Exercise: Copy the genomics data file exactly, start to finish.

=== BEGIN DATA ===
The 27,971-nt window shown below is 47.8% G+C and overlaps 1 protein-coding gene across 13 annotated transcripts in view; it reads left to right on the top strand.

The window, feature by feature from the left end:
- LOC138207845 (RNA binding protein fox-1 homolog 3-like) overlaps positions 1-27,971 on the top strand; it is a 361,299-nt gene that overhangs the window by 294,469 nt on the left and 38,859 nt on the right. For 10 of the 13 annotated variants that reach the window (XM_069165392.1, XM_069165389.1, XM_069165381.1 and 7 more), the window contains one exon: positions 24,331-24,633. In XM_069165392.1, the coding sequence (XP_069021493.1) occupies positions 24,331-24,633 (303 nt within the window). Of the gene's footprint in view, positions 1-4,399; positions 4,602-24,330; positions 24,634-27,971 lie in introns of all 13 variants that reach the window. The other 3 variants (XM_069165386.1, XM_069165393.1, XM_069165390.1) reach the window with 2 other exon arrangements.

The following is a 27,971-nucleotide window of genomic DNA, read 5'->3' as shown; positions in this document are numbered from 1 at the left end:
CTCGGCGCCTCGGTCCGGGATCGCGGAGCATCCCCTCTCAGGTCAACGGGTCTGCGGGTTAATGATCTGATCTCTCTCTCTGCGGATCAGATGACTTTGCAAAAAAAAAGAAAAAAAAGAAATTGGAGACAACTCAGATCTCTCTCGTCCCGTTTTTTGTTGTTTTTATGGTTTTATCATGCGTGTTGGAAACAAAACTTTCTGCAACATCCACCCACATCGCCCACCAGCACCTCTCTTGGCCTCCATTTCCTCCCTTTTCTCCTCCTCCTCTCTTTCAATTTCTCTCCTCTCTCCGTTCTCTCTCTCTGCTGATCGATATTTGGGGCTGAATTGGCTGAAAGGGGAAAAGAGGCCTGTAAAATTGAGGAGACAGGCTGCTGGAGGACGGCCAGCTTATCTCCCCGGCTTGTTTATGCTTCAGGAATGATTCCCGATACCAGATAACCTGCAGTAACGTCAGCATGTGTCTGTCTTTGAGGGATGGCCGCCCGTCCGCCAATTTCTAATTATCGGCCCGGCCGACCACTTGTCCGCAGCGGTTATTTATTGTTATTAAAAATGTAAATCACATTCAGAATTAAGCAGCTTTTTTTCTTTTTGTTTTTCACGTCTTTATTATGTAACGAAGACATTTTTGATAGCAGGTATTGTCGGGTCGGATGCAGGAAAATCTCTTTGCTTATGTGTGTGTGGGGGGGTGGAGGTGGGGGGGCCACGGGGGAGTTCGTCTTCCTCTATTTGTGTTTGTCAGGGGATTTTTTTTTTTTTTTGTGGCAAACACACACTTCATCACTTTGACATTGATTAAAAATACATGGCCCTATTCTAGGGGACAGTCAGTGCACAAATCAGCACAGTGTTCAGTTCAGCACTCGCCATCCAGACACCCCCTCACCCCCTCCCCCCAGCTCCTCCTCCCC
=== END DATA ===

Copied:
The 27,971-nt window shown below is 47.8% G+C and overlaps 1 protein-coding gene across 13 annotated transcripts in view; it reads left to right on the top strand.

The window, feature by feature from the left end:
- LOC138207845 (RNA binding protein fox-1 homolog 3-like) overlaps positions 1-27,971 on the top strand; it is a 361,299-nt gene that overhangs the window by 294,469 nt on the left and 38,859 nt on the right. For 10 of the 13 annotated variants that reach the window (XM_069165392.1, XM_069165389.1, XM_069165381.1 and 7 more), the window contains one exon: positions 24,331-24,633. In XM_069165392.1, the coding sequence (XP_069021493.1) occupies positions 24,331-24,633 (303 nt within the window). Of the gene's footprint in view, positions 1-4,399; positions 4,602-24,330; positions 24,634-27,971 lie in introns of all 13 variants that reach the window. The other 3 variants (XM_069165386.1, XM_069165393.1, XM_069165390.1) reach the window with 2 other exon arrangements.

The following is a 27,971-nucleotide window of genomic DNA, read 5'->3' as shown; positions in this document are numbered from 1 at the left end:
CTCGGCGCCTCGGTCCGGGATCGCGGAGCATCCCCTCTCAGGTCAACGGGTCTGCGGGTTAATGATCTGATCTCTCTCTCTGCGGATCAGATGACTTTGCAAAAAAAAAGAAAAAAAAGAAATTGGAGACAACTCAGATCTCTCTCGTCCCGTTTTTTGTTGTTTTTATGGTTTTATCATGCGTGTTGGAAACAAAACTTTCTGCAACATCCACCCACATCGCCCACCAGCACCTCTCTTGGCCTCCATTTCCTCCCTTTTCTCCTCCTCCTCTCTTTCAATTTCTCTCCTCTCTCCGTTCTCTCTCTCTGCTGATCGATATTTGGGGCTGAATTGGCTGAAAGGGGAAAAGAGGCCTGTAAAATTGAGGAGACAGGCTGCTGGAGGACGGCCAGCTTATCTCCCCGGCTTGTTTATGCTTCAGGAATGATTCCCGATACCAGATAACCTGCAGTAACGTCAGCATGTGTCTGTCTTTGAGGGATGGCCGCCCGTCCGCCAATTTCTAATTATCGGCCCGGCCGACCACTTGTCCGCAGCGGTTATTTATTGTTATTAAAAATGTAAATCACATTCAGAATTAAGCAGCTTTTTTTCTTTTTGTTTTTCACGTCTTTATTATGTAACGAAGACATTTTTGATAGCAGGTATTGTCGGGTCGGATGCAGGAAAATCTCTTTGCTTATGTGTGTGTGGGGGGGTGGAGGTGGGGGGGCCACGGGGGAGTTCGTCTTCCTCTATTTGTGTTTGTCAGGGGATTTTTTTTTTTTTTTGTGGCAAACACACACTTCATCACTTTGACATTGATTAAAAATACATGGCCCTATTCTAGGGGACAGTCAGTGCACAAATCAGCACAGTGTTCAGTTCAGCACTCGCCATCCAGACACCCCCTCACCCCCTCCCCCCAGCTCCTCCTCCCC